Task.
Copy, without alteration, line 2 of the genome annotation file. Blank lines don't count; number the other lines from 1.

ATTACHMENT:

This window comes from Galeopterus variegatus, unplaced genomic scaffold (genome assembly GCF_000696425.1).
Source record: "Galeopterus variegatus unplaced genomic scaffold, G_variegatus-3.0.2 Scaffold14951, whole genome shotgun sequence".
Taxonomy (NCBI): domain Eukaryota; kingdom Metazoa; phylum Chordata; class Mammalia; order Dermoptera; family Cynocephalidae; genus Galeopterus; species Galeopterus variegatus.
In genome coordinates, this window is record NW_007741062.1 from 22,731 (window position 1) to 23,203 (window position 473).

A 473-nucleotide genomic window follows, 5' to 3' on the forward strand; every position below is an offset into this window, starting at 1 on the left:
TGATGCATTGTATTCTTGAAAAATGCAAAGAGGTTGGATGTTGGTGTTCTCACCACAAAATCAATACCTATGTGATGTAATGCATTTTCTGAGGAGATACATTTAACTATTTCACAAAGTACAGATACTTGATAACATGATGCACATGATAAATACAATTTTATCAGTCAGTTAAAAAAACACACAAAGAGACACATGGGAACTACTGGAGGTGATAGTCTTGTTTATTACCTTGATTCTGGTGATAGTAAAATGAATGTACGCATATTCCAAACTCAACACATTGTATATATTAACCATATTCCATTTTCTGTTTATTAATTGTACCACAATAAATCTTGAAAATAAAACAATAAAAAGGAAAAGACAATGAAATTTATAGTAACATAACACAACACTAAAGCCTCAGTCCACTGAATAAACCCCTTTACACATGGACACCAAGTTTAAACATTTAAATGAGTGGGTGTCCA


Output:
Source record: "Galeopterus variegatus unplaced genomic scaffold, G_variegatus-3.0.2 Scaffold14951, whole genome shotgun sequence".